The Standard & Poor’s GSCI Spot Index of 24 raw materials fell 0.8 percent to settle at 682.17 at 3:53 p.m. New York time.
The UBS Bloomberg CMCI Index of 26 prices declined 1.2 percent to 1,575.95.
Hogs tumbled the most in 10 months on speculation that demand will decline in China, the world’s biggest pork consumer.
China’s gross domestic product in the first quarter expanded 8.1 percent from a year earlier, the slowest since 2009, government data showed today. Yesterday, wholesale pork fell 0.9 percent to 78.82 a pound, the biggest drop in a week, according to U.S. Department of Agriculture figures.
On the Chicago Mercantile Exchange, hog futures for June settlement slumped by the limit of 3 cents, or 3.2 percent, to 90.225 cents a pound, the biggest drop for the most-active contract since May 23.
Cattle futures for June delivery declined 0.9 percent to $1.16075 a pound.
Feeder-cattle futures for August settlement rose 0.1 percent to $1.55225 a pound.
Copper fell, capping the biggest weekly decline since mid- December, on concern that demand may falter amid slowing economic growth in China, the world’s top consumer.
On the Comex in New York, copper futures for May delivery dropped 2.5 percent to $3.627 a pound. This week, the metal dropped 4.4 percent.
Copper for delivery in three months fell 2.8 percent to $7,990 a metric ton ($3.62 a pound) on the London Metal Exchange,.
Aluminum, zinc, lead, nickel and tin also dropped in London.
Gold fell the most in a week amid concern that a slowdown in China may curb demand for the precious metal.
On the Comex, gold futures for June delivery slid 1.2 percent to $1,660.20 an ounce, the biggest drop since April 4.
Silver futures for May delivery fell 3.5 percent to $31.39 an ounce.
On the New York Mercantile Exchange, platinum futures for July delivery dropped 1.1 percent to $1,587.90 an ounce. Palladium futures for June delivery declined 0.9 percent to $647.20 an ounce.
Crude oil fell as China’s economic growth slowed and Saudi Arabia’s petroleum minister said that there is no supply shortage.
On the Nymex, oil futures for May delivery fell 0.8 percent to $102.83 a barrel.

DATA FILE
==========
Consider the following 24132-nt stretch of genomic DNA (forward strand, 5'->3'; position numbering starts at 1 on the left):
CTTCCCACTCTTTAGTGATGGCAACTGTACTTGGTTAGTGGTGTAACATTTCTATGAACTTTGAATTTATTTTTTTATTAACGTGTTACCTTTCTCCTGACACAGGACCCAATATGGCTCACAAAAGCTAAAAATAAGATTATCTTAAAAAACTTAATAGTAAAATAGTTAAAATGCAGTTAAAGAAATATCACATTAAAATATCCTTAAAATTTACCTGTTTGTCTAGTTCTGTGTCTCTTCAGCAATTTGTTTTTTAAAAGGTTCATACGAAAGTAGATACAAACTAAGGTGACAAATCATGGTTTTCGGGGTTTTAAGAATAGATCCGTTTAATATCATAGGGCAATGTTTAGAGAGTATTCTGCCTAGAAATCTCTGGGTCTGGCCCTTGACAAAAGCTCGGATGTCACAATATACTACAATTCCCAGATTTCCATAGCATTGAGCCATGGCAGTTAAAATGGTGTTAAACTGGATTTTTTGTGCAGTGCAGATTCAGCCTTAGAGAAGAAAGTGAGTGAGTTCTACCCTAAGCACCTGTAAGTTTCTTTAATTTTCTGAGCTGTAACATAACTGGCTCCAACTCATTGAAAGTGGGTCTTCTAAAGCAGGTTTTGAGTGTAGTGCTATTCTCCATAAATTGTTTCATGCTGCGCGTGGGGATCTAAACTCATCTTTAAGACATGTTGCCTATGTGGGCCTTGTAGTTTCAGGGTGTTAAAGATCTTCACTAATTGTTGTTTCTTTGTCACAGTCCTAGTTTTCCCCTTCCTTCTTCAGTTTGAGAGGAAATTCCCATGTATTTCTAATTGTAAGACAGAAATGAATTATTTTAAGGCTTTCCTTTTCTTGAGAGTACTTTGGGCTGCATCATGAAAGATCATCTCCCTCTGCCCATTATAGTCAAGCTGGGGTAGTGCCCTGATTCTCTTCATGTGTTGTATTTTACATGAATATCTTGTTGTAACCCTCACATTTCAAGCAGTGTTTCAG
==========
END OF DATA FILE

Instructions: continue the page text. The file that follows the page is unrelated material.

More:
Brent oil for May settlement climbed 0.1 percent to $121.83 a barrel on the London-based ICE Futures Europe exchange.
Royal Dutch Shell Plc sold a North Sea Forties cargo for less than a deal yesterday. No bids or offers were made for Russian Urals in northwest Europe as the differential of the blend to dated Brent fell to the lowest in 11 months.
Daily exports of the 12 main grades of North Sea crude for loading in May will increase 4 percent from this month, according to figures obtained by Bloomberg News.
Gasoline fell for the first time in three days as slower growth in China and lower U.S. fuel consumption raised concern that demand may ebb.
On the Nymex, gasoline futures for May delivery fell 0.3 percent to $3.3461 a gallon. The price rose 3.3 percent in the previous two days.
Heating-oil futures for May delivery climbed 0.3 percent to $3.1746 a gallon.
Wheat fell for the first time in three days as warmer weather in the U.S. Great Plains and Midwest eases the risk of damage from a late-season freeze, while rain may aid newly seeded crops in North Dakota.
On the Chicago Board of Trade, wheat futures for July delivery fell 2.2 percent to $6.3025 a bushel.
Corn futures for July delivery dropped 1.3 percent to $6.2075 a bushel.
Soybean futures for July delivery fell 0.3 percent to $14.4075 a bushel.
Cocoa rose the most in three weeks on speculation that demand will rebound after prices fell to the lowest since early January.
On ICE Futures U.S. in New York, cocoa for July delivery climbed 2.7 percent to $2,200 a metric ton, the biggest increase since March 20.
Orange-juice futures for July delivery rose 1.1 percent to $1.464 a pound.
Arabica-coffee futures for July delivery slid 2.2 percent to $1.802 a pound.
Cotton futures for July delivery dropped 0.1 percent to 89.73 cents a pound.
Raw-sugar futures for July delivery slumped 3 percent to 22.81 cents a pound.
Natural gas extended a slump to a 10-year low on speculation that a supply glut won’t ease during a seasonal lull in demand.
On the Nymex, gas futures for May delivery fell 0.1 percent to $1.981 per million British thermal units, the lowest settlement since Jan. 28, 2002. This week, the price dropped 5.2 percent, the fourth straight decline.
U.K. gas rose as Royal Dutch Shell Plc’s Sean field closed for maintenance and flows from storage and liquefied natural gas terminals declined.
Gas for within-day delivery climbed 0.5 pence to 61.75 pence a therm at 4:53 p.m. London time, broker data showed. A therm is 100,000 Btu.
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